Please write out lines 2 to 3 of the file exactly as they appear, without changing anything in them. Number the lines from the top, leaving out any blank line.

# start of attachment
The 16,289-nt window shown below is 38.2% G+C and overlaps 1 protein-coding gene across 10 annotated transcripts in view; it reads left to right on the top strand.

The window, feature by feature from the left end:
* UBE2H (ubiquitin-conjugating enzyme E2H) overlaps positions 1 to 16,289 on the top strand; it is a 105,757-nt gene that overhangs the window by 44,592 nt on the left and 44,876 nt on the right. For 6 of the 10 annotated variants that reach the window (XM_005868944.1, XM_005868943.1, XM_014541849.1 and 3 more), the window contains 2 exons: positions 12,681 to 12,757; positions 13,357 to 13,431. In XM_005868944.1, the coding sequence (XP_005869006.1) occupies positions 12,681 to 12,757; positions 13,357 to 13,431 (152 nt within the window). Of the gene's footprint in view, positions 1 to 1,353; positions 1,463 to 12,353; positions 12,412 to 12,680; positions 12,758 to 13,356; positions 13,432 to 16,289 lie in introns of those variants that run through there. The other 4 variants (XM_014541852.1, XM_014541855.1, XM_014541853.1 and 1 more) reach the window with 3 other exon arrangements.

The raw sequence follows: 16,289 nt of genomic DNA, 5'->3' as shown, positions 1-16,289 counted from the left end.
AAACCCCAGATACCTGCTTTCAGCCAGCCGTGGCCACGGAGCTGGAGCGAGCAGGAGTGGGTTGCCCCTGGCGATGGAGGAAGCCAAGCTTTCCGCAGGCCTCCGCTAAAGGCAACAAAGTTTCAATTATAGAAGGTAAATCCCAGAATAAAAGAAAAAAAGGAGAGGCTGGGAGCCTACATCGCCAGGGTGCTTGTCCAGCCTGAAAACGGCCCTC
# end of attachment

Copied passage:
The window, feature by feature from the left end:
* UBE2H (ubiquitin-conjugating enzyme E2H) overlaps positions 1 to 16,289 on the top strand; it is a 105,757-nt gene that overhangs the window by 44,592 nt on the left and 44,876 nt on the right. For 6 of the 10 annotated variants that reach the window (XM_005868944.1, XM_005868943.1, XM_014541849.1 and 3 more), the window contains 2 exons: positions 12,681 to 12,757; positions 13,357 to 13,431. In XM_005868944.1, the coding sequence (XP_005869006.1) occupies positions 12,681 to 12,757; positions 13,357 to 13,431 (152 nt within the window). Of the gene's footprint in view, positions 1 to 1,353; positions 1,463 to 12,353; positions 12,412 to 12,680; positions 12,758 to 13,356; positions 13,432 to 16,289 lie in introns of those variants that run through there. The other 4 variants (XM_014541852.1, XM_014541855.1, XM_014541853.1 and 1 more) reach the window with 3 other exon arrangements.